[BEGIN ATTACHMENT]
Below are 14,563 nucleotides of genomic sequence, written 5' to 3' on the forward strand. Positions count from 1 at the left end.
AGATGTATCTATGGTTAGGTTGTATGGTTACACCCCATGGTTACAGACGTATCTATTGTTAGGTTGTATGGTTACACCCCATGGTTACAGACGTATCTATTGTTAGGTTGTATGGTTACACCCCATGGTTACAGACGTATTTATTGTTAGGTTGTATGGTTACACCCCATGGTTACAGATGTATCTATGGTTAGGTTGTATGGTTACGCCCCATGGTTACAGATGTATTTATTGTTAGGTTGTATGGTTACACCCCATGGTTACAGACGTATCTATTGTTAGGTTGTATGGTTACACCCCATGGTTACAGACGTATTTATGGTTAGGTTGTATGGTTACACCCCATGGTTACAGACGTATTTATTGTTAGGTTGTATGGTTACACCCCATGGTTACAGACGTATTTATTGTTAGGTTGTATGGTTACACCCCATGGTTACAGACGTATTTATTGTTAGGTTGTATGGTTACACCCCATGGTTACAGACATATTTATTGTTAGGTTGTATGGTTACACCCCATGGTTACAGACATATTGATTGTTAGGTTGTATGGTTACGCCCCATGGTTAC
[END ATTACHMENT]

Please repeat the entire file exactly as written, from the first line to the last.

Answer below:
Below are 14,563 nucleotides of genomic sequence, written 5' to 3' on the forward strand. Positions count from 1 at the left end.
AGATGTATCTATGGTTAGGTTGTATGGTTACACCCCATGGTTACAGACGTATCTATTGTTAGGTTGTATGGTTACACCCCATGGTTACAGACGTATCTATTGTTAGGTTGTATGGTTACACCCCATGGTTACAGACGTATTTATTGTTAGGTTGTATGGTTACACCCCATGGTTACAGATGTATCTATGGTTAGGTTGTATGGTTACGCCCCATGGTTACAGATGTATTTATTGTTAGGTTGTATGGTTACACCCCATGGTTACAGACGTATCTATTGTTAGGTTGTATGGTTACACCCCATGGTTACAGACGTATTTATGGTTAGGTTGTATGGTTACACCCCATGGTTACAGACGTATTTATTGTTAGGTTGTATGGTTACACCCCATGGTTACAGACGTATTTATTGTTAGGTTGTATGGTTACACCCCATGGTTACAGACGTATTTATTGTTAGGTTGTATGGTTACACCCCATGGTTACAGACATATTTATTGTTAGGTTGTATGGTTACACCCCATGGTTACAGACATATTGATTGTTAGGTTGTATGGTTACGCCCCATGGTTAC